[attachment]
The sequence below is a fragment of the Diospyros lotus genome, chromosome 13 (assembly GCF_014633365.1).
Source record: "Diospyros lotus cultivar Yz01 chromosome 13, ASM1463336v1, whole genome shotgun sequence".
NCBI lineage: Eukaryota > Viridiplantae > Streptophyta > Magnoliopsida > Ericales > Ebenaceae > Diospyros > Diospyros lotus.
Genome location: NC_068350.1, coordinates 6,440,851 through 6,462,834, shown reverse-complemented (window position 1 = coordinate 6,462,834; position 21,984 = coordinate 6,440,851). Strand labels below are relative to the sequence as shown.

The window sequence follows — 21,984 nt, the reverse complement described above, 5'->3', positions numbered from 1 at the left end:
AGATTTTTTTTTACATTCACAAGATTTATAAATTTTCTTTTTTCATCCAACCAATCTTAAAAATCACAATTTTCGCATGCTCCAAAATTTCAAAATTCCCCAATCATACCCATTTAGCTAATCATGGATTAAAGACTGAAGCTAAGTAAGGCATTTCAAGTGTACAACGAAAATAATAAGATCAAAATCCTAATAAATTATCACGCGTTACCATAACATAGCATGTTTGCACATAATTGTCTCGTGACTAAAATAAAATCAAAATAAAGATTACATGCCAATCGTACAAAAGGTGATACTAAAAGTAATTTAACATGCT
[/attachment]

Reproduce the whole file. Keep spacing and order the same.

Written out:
The sequence below is a fragment of the Diospyros lotus genome, chromosome 13 (assembly GCF_014633365.1).
Source record: "Diospyros lotus cultivar Yz01 chromosome 13, ASM1463336v1, whole genome shotgun sequence".
NCBI lineage: Eukaryota > Viridiplantae > Streptophyta > Magnoliopsida > Ericales > Ebenaceae > Diospyros > Diospyros lotus.
Genome location: NC_068350.1, coordinates 6,440,851 through 6,462,834, shown reverse-complemented (window position 1 = coordinate 6,462,834; position 21,984 = coordinate 6,440,851). Strand labels below are relative to the sequence as shown.

The window sequence follows — 21,984 nt, the reverse complement described above, 5'->3', positions numbered from 1 at the left end:
AGATTTTTTTTTACATTCACAAGATTTATAAATTTTCTTTTTTCATCCAACCAATCTTAAAAATCACAATTTTCGCATGCTCCAAAATTTCAAAATTCCCCAATCATACCCATTTAGCTAATCATGGATTAAAGACTGAAGCTAAGTAAGGCATTTCAAGTGTACAACGAAAATAATAAGATCAAAATCCTAATAAATTATCACGCGTTACCATAACATAGCATGTTTGCACATAATTGTCTCGTGACTAAAATAAAATCAAAATAAAGATTACATGCCAATCGTACAAAAGGTGATACTAAAAGTAATTTAACATGCT